Also Do not forget to get extra collars, leashes, a tie out chain in case you need to control closely and prove the control you have..a crate treats, and a soft mat for them to rest on, in some areas you will need foot protection for their paws.especially in areas where chemicals could be, or where it is very cold…insulated , water protection can definitely make your dog more comfortable. also will need a first aid pack for them, specific to your animal…

  18. I have large cans of sweet potatoes that I keep in case my chicken needs feed. There are plans for more chickens in the spring. But, since dogs like sweet potatoes, cans for them can be used for humans, too. A little crossover never hurts.

    My one hen pouts and will not eat unless she gets a small portion or large of whole oats. She eats from my cardboard canister and gets warm oats with oil in the winter.

    I store Uncle Ben’s PARBOILED Brown Rice for myself. Parboiled brown rice stores almost as long as white rice and has 80% of the nutrition of brown rice, much more than white rice. Chickens love rice, oats, and sweet potatoes. So do dogs! I will get a dog, so I have thought about dog food before.

    As for bones, use a pressure cooker on them to soften where an animal can eat them. I accidentally cooked a chicken in the crockpot for about 24 hours and a friend noticed the chicken had a funny texture. He was eating the soft bones.

    A friend said his mother pressure cooked bones for their dogs, so I know it works on any size bones.

    I also pull grass and weeds I have seen my chickens eat. Remember, people want other animals along other than dogs and cats. I have a cage for her, but want one like dogs and cats use that has a handle.

    My chickens will get some of their own eggs plus all the shells. Remember, dogs will eat chicken shells. Plus, they are good for dogs. So, if you have chickens, you could store the eggshells once baked, not burned, for a while in the oven. I don’t know if cats will eat the shells, but ground shells would work for them if they are not harmful to cats.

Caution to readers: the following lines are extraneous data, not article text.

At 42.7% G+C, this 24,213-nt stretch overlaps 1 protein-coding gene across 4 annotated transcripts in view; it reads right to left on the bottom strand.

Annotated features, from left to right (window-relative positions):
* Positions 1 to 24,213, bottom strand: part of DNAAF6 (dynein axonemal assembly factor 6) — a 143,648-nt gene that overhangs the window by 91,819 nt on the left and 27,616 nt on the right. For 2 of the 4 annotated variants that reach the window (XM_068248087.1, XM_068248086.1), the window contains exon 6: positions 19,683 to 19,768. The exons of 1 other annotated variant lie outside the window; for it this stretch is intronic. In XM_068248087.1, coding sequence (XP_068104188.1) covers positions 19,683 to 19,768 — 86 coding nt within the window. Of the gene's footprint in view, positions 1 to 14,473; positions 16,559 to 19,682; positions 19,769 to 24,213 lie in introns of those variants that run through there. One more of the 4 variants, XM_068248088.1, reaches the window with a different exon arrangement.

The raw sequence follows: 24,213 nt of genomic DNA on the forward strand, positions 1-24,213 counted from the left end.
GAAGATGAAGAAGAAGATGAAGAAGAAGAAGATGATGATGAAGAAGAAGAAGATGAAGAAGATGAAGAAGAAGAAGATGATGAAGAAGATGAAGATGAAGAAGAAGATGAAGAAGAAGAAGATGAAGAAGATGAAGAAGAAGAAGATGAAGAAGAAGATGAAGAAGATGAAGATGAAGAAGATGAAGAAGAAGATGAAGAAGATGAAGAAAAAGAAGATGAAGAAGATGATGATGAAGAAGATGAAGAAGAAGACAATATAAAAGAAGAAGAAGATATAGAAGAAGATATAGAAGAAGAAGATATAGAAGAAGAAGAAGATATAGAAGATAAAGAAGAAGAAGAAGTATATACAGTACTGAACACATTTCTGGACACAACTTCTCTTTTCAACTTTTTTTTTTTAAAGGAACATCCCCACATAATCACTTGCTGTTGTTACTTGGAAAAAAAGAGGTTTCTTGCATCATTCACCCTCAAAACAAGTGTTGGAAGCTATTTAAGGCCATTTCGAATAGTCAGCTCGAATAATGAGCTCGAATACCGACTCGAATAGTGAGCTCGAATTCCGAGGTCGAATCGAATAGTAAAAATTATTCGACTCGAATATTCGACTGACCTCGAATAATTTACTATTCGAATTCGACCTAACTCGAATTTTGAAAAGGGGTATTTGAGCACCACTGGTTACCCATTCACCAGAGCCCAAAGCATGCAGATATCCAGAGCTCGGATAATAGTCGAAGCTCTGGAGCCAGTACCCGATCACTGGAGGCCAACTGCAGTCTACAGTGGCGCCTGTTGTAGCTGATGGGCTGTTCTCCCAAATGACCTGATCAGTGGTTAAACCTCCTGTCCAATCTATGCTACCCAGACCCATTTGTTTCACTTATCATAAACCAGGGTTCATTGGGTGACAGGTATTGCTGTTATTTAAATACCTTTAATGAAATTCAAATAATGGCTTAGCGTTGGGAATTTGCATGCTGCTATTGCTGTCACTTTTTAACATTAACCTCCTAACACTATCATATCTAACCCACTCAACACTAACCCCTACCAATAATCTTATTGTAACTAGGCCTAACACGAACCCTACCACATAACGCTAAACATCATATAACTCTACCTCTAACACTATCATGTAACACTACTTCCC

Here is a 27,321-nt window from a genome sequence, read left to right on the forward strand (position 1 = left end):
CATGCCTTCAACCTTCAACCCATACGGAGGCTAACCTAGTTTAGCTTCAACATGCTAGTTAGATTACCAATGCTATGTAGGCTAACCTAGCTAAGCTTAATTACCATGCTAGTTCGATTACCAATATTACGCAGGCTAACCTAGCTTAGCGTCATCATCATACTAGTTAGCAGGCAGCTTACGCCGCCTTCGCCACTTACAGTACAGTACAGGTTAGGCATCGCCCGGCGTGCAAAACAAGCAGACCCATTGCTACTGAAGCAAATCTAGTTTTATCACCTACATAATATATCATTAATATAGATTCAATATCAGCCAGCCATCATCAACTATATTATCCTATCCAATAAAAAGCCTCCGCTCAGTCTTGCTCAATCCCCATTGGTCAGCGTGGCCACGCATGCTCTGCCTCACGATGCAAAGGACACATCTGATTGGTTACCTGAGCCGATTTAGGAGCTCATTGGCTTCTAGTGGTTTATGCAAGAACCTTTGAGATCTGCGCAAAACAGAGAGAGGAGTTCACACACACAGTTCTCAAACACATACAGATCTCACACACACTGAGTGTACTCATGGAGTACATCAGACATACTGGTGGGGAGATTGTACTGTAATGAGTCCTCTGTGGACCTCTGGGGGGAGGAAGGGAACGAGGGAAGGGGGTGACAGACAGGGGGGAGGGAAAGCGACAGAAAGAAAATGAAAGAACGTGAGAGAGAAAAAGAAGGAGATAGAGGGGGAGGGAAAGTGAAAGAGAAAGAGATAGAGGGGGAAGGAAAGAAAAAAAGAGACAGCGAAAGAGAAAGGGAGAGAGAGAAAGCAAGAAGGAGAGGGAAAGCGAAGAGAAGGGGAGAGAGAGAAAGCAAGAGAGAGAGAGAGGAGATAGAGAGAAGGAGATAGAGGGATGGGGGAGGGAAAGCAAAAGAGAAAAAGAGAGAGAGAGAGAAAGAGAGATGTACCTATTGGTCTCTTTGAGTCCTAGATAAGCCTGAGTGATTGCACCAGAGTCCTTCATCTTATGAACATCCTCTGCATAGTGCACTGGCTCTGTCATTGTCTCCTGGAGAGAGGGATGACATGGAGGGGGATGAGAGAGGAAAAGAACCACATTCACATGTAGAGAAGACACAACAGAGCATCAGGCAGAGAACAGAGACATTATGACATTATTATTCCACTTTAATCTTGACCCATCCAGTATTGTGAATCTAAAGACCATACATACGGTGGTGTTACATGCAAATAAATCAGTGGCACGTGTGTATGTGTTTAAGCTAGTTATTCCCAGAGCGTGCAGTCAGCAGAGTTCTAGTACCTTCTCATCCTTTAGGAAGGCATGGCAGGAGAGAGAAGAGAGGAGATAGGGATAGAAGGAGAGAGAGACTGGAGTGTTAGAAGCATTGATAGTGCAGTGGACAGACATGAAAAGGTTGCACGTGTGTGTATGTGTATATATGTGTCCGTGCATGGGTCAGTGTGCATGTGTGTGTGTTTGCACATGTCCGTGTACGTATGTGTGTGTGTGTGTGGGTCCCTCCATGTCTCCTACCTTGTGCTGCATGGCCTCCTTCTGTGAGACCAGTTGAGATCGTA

Well, this comment seems a little disjointed and maybe out of line for a dog prep. My hen is also my pet.

    By the way, you can freeze the dog food to prevent bugs since they dog food most likely will have bug eggs in it. Don’t store in plastic since rats and mice can smell it. I would think that a metal garbage can would make a great storage. Just make sure the lid is fastened some way since a larger animal (dog, raccoon , bear) might decide to take off the lid or turn over the can.

  19. A very nice article, however, I would not recommend giving ANY cooked bones to dogs. As a vet tech I could tell many stories of dogs suffering from well-meaning owners giving them cooked bones. And here is a good rule of thumb for homemade dog food: 1/3 protein (meat), 1/3 carbohydrate (rice), and 1/3 veggies (like green beans, or peas and carrots). NEVER ONIONS. And you should supplement with a canine-type vitamin. I like Dr Fosters and Smith ( Also, if your dog is overweight you can reduce his regular food by a tablespoon (small dog) or a few tablespoons up to 1/4 cup per meal and add in the equivalent amount of canned green beans. They will slim down nicely. Remember not to ever give your dogs chocolate, grapes (or raisins also), onions or any other foods that can cause them harm. There are tons of lists online to research or call your local veterinarian. Dogs are not always smart when it comes to choosing and eating foods. Or bones. As for storing commercial dog foods, I do recommend freezing them like other grains or food before storage. We just disposed of a wormy bag of new food we opened for our two GSDs. Yech. I would have taken it back to the store if I had kept the receipt.

    Blessings all…..

    • Should say…”a few tablespoons up to 1/4 cup per meal FOR A LARGE DOG”….nd add in the equivalent amount of canned green beans.

  20. My vet recommended a much higher dose of ivermectin – 1 mg per 10# of body weight. This was to cover all worms, not just heartworms. I’ve done this for years on several dogs with no ill effects and no worms.

    • That dose is from memory – don’t use it without checking with your vet. It might be 0.1 mg.